The electrochemical behavior of polycrystalline TiO2 anatase coatings prepared by a one-step hydrothermal synthesis on commercially pure (CP) Ti grade 2 and a Ti13Nb13Zr alloy for bone implants was investigated in Hank's solution at 37.5 °C. The aim was to verify to what extent the in-situ-grown anatase improved the behavior of the substrate in comparison to the bare substrates. Tafel-plot extrapolations from the potentiodynamic curves revealed a substantial improvement in the corrosion potentials for the anatase coatings. Moreover, the coatings grown on titanium also exhibited lower corrosion-current densities, indicating a longer survival of the implant. The results were explained by considering the effects of crystal morphology, coating thickness and porosity. Evidence for the existing porosity was obtained from corrosion and nano-indentation tests. The overall results indicated that the hydrothermally prepared anatase coatings, with the appropriate morphology and surface properties, have attractive prospects for use in medical devices, since better corrosion protection of the implant can be expected. © 2014 by the authors; licensee MDPI, Basel, Switzerland.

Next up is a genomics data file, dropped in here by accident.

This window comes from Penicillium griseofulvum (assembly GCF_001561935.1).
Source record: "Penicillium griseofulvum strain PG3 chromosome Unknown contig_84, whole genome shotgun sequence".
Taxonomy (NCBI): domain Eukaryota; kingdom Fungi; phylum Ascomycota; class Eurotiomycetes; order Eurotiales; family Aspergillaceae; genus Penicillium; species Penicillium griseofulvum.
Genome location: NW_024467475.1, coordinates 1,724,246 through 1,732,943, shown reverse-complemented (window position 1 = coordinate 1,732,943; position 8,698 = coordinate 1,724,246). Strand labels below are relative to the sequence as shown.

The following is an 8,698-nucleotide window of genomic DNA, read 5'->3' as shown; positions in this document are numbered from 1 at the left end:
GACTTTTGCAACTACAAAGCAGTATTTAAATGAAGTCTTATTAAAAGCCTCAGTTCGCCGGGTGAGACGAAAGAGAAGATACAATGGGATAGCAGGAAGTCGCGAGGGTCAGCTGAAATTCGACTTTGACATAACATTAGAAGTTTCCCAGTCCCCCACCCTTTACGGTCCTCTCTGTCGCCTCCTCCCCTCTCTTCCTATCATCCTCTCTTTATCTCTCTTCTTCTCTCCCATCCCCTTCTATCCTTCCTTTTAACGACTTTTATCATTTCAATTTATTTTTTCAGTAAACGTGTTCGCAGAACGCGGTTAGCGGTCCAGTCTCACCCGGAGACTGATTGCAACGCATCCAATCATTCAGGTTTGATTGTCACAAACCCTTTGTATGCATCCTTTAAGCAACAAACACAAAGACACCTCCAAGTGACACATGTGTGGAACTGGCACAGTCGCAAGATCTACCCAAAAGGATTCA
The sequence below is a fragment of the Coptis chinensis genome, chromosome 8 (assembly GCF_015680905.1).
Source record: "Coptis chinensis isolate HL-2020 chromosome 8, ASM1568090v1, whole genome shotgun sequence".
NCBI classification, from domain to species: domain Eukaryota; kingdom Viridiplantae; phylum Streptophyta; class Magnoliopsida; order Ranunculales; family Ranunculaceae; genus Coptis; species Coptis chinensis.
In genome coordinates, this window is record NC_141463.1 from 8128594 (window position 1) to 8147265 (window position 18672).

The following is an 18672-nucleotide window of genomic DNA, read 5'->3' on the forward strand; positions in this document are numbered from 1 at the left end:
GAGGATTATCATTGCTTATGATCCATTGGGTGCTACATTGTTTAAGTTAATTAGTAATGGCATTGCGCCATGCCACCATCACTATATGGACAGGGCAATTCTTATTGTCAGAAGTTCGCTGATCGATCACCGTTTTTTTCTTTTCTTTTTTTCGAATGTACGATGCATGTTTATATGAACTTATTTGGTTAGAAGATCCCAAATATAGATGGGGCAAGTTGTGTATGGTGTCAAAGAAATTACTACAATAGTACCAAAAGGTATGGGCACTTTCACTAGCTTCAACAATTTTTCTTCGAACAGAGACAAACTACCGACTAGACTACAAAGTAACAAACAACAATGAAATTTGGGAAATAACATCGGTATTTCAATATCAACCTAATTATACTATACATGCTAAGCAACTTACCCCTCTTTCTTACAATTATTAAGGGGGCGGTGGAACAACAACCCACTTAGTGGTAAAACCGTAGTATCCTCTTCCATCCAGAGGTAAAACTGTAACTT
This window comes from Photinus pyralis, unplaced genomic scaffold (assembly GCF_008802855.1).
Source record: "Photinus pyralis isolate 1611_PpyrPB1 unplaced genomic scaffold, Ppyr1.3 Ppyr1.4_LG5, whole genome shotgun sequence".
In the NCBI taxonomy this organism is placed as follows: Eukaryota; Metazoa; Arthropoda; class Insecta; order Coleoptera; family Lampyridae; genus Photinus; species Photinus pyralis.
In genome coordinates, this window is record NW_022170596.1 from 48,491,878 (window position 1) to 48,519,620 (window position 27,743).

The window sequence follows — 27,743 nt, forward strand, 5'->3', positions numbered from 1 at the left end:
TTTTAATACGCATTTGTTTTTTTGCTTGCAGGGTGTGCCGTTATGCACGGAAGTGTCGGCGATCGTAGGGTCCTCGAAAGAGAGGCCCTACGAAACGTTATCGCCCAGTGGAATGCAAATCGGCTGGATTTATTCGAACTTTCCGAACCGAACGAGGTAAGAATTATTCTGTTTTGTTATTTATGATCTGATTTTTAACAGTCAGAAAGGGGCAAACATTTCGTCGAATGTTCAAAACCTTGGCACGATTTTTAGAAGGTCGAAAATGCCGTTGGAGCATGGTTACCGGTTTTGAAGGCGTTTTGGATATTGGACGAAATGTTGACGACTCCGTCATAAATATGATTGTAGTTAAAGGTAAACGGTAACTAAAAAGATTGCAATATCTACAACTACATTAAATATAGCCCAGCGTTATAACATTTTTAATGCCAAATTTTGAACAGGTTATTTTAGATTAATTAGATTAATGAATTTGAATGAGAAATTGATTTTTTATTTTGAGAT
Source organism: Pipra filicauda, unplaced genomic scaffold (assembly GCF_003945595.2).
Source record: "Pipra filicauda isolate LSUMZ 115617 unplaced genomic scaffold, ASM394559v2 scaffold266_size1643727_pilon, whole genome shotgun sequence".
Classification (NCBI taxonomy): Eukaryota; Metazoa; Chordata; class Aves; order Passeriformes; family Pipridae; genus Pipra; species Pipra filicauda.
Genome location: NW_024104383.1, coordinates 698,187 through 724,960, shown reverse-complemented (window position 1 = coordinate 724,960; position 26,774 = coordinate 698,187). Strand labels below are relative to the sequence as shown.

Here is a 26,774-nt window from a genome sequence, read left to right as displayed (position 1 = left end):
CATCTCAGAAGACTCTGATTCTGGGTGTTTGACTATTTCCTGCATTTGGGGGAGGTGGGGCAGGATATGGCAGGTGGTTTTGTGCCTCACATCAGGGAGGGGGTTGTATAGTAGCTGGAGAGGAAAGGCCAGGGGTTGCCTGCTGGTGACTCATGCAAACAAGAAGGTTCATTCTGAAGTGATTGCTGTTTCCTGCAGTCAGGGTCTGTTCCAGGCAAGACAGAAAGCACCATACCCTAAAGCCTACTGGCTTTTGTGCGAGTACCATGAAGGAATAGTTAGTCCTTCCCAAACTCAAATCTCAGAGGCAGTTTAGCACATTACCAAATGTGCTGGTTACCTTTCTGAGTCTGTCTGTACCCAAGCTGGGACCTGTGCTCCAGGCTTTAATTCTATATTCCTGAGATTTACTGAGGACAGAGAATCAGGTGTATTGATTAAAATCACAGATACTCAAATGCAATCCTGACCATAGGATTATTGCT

- Corrosion resistance
- Nanomechanical behavior
- Titanium dioxide crystalline coating